As told to me by Reese. Some details have been changed.
In the scenic suburb of Happy Valley, Oregon, Reese, a full-time dog walker, wholeheartedly stands behind her personal motto that "dogs are the best people." She fills up her days with as much dog walking, sitting, and boarding as possible, and admits to leisurely hanging around a few extra minutes at the end of most walks to get in enough canine cuddles to tide her over until next time.
One April morning upon arriving to her regular Wednesday drop-in visit for enthusiastic mixed breed rescue dogs, Frida and Nico, Reese slid open the backdoor for the pups to do their usual shoulder-to-shoulder doorway squeeze and sprint for the fenced-in backyard. They got to work on their pees, poops, and wrestle time, letting loose some play growls and barks between full body slams.
Squatting down to grab a tennis ball for some fetch, Reese heard a very clear and irritated, "Shut. The. FUCK. UP!" from the fence separating Frida and Nico's home from their neighbor. The neighbor's windows slammed shut and Reese continued to hear muffled yelling from inside the house, but wasn't too deterred from the task at hand. She'd heard it before from this neighbor and been on the receiving end of several dirty looks from his front porch while walking by with the dogs. It did make her wonder whether the neighbor was your typical jerk, or if maybe the dogs constantly barked their heads off when alone in the house, slowly driving this guy to madness.
Nico leapt into the air to catch the ball in her mouth, and Frida was exploring the far corner of the yard with her nose in the dirt. When Reese called out to her, Frida lifted her head and continued chewing whatever dirt snack she had discovered, swallowed, and began sniffing around for more of the mystery treat. As Reese ran over to investigate, Frida found a second treat and pouted as Reese pried it, half-chewed, out of her slobbery jaws.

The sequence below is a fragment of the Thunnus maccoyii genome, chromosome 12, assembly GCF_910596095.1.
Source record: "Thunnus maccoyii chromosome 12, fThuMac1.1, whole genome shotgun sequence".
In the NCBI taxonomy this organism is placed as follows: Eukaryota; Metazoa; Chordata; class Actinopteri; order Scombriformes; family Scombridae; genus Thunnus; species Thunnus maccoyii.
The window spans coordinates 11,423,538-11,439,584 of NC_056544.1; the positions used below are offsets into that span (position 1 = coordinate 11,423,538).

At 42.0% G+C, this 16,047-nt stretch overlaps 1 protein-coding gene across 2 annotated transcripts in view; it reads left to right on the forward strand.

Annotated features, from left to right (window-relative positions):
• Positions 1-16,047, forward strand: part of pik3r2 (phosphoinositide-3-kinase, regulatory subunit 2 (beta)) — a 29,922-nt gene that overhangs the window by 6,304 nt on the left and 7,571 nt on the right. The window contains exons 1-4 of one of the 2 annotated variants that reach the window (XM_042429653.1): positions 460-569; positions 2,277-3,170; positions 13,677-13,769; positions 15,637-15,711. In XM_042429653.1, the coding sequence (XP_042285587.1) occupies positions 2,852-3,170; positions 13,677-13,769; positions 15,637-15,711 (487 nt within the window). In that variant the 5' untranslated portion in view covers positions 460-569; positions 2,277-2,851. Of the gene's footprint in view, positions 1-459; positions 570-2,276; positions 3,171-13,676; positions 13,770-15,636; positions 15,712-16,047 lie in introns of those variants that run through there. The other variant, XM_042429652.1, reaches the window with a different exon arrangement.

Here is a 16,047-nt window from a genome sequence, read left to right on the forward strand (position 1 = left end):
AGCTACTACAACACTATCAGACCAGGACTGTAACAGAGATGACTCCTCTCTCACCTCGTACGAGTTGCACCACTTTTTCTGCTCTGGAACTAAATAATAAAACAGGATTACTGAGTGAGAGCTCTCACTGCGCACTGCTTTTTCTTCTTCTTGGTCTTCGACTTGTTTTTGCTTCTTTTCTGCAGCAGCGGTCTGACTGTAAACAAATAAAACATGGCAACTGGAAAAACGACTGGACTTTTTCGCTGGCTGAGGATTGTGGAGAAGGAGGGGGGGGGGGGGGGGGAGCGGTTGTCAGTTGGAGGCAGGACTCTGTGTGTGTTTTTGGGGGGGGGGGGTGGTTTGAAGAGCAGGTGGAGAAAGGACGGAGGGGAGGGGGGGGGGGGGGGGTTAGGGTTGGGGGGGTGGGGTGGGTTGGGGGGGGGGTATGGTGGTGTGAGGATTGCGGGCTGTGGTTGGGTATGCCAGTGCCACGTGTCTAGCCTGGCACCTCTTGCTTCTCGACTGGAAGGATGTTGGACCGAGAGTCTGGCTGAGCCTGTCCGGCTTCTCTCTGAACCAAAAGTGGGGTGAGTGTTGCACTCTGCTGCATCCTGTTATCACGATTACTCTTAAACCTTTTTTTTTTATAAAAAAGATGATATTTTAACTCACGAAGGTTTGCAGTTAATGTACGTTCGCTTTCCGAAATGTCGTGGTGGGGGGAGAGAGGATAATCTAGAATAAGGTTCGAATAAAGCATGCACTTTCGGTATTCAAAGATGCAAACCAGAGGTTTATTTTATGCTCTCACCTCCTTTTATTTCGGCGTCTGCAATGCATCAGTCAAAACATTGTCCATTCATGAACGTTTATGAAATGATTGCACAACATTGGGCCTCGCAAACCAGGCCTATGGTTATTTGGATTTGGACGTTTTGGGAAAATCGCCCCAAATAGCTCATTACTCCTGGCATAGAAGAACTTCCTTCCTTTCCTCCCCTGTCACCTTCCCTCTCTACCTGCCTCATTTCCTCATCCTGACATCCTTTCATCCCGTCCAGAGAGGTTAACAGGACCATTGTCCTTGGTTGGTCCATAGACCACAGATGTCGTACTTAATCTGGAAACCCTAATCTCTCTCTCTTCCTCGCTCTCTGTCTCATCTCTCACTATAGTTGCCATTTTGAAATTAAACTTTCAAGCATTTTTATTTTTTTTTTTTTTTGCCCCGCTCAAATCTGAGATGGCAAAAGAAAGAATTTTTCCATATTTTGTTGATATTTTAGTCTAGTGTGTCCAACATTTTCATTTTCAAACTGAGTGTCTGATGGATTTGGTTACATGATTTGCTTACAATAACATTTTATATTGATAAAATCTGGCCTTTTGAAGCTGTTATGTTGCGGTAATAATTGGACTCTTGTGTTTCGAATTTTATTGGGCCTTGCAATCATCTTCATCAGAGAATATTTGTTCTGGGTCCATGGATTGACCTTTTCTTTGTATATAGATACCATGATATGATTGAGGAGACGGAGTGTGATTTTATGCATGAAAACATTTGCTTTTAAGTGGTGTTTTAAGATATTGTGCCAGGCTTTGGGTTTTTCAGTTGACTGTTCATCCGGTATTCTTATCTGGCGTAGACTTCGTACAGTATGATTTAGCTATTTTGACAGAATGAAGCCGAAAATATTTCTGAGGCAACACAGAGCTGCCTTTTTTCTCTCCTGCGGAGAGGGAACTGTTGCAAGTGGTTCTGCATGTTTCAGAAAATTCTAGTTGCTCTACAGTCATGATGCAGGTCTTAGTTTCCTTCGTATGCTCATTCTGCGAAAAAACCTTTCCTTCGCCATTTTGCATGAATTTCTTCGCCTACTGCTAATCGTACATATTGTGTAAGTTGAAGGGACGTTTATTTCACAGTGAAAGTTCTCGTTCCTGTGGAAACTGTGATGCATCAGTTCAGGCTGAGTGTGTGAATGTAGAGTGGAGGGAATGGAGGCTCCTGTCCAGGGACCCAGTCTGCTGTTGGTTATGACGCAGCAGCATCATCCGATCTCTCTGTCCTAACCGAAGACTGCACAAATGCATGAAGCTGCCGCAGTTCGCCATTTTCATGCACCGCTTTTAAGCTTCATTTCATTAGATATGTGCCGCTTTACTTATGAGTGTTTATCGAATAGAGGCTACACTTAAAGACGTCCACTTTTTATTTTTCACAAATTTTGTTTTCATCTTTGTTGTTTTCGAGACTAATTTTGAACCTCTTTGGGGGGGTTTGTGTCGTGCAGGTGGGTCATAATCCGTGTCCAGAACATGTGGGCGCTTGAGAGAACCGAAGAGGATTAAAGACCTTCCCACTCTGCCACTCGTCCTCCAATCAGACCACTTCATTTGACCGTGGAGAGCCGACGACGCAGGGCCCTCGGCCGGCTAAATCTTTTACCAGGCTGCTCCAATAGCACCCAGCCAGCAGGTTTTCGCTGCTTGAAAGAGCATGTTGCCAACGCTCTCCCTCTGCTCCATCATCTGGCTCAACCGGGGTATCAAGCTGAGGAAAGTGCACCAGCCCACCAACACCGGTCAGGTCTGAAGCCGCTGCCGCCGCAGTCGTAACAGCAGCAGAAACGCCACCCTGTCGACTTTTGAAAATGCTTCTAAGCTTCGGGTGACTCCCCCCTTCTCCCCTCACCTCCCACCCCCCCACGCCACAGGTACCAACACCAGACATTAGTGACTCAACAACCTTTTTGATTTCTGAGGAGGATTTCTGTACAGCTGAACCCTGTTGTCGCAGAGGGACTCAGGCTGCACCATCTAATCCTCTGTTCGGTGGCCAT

To Reese's horror, she was now holding a drool-soaked chunk of hotdog stuffed with two large white pills. Wiping her saliva-, dirt-, and hotdog-covered hands off on her jeans, she fumbled for her phone and navigated straight to Google, heart thumping in her chest. The search "how to make a dog vomit" yielded instructions to feed them hydrogen peroxide, and Reese bolted inside to tear through the bathroom cabinets.
Three minutes later, with peroxide in hand and correct dosage Googled (1 teaspoon per every five pounds of bodyweight), Reese fed Frida the solution and held her breath for what felt like hours. She was already on the phone with Frida's human when Frida's breakfast finally spilled out onto the grass; Reese let out a celebratory "Oh my God, YES!" (the happiest anyone's ever been to see dog puke). The pill-stuffed hotdog was still in one piece.
A police report was filed, and the pills were later discovered to be Extra Strength Tylenol, which can be deadly for dogs in even tiny amounts. Each hot dog piece contained ten times the lethal dosage.
Being the only other person who shared a fence with the dogs and their humans and could potentially access their yard, the angry neighbor became the leading suspect for the poisoning. Reese later learned that he had filed several noise complaints due to the dogs barking over the previous months. To her disappointment, the last time Reese checked in with the owners, nothing could be proven and no one was officially charged with the attempted poisoning of Nico and Frida. When news of what the neighbor had done quickly spread through the neighborhood, he began avoiding any of the usual eye contact or pleasantries with the owners during his walks to and from his car or mailbox. He left town in a rush within a month, surrendering his security deposit and leaving half his belongings behind.
Dog walker Reese became the neighborhood hero, her pet care business nearly quadrupling as a result, and she now has several employees to help with her influx of canine clients. These days she carries a dose of hydrogen peroxide with her for walks and requires her employees to do the same, making sure everyone receives first aid training.
Good girls Frida and Nico are healthy and happy and at the top of their class in obedience school where they're working hard to curb their barking habit.